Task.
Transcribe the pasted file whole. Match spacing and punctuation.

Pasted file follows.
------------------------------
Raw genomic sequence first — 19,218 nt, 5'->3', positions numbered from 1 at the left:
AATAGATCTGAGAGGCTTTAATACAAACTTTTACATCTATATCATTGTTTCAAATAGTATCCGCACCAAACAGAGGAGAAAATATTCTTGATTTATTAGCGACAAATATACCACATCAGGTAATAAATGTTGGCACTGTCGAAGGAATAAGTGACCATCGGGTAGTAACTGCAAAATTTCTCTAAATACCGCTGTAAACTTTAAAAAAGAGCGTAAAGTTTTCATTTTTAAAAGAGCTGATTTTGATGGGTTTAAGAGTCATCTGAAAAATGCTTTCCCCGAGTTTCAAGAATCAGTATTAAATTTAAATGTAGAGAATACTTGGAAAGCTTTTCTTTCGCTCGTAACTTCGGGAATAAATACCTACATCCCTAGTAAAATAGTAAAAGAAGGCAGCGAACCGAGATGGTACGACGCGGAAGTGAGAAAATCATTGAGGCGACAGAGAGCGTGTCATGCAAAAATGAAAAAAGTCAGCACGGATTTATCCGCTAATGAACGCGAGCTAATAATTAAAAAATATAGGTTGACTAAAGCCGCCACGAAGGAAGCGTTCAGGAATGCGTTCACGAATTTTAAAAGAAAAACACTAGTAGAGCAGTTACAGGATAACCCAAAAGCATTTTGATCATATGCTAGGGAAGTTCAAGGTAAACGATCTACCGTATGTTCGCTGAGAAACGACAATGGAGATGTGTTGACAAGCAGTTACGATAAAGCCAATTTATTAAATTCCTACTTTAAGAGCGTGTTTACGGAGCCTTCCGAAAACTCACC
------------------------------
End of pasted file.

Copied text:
Raw genomic sequence first — 19,218 nt, 5'->3', positions numbered from 1 at the left:
AATAGATCTGAGAGGCTTTAATACAAACTTTTACATCTATATCATTGTTTCAAATAGTATCCGCACCAAACAGAGGAGAAAATATTCTTGATTTATTAGCGACAAATATACCACATCAGGTAATAAATGTTGGCACTGTCGAAGGAATAAGTGACCATCGGGTAGTAACTGCAAAATTTCTCTAAATACCGCTGTAAACTTTAAAAAAGAGCGTAAAGTTTTCATTTTTAAAAGAGCTGATTTTGATGGGTTTAAGAGTCATCTGAAAAATGCTTTCCCCGAGTTTCAAGAATCAGTATTAAATTTAAATGTAGAGAATACTTGGAAAGCTTTTCTTTCGCTCGTAACTTCGGGAATAAATACCTACATCCCTAGTAAAATAGTAAAAGAAGGCAGCGAACCGAGATGGTACGACGCGGAAGTGAGAAAATCATTGAGGCGACAGAGAGCGTGTCATGCAAAAATGAAAAAAGTCAGCACGGATTTATCCGCTAATGAACGCGAGCTAATAATTAAAAAATATAGGTTGACTAAAGCCGCCACGAAGGAAGCGTTCAGGAATGCGTTCACGAATTTTAAAAGAAAAACACTAGTAGAGCAGTTACAGGATAACCCAAAAGCATTTTGATCATATGCTAGGGAAGTTCAAGGTAAACGATCTACCGTATGTTCGCTGAGAAACGACAATGGAGATGTGTTGACAAGCAGTTACGATAAAGCCAATTTATTAAATTCCTACTTTAAGAGCGTGTTTACGGAGCCTTCCGAAAACTCACC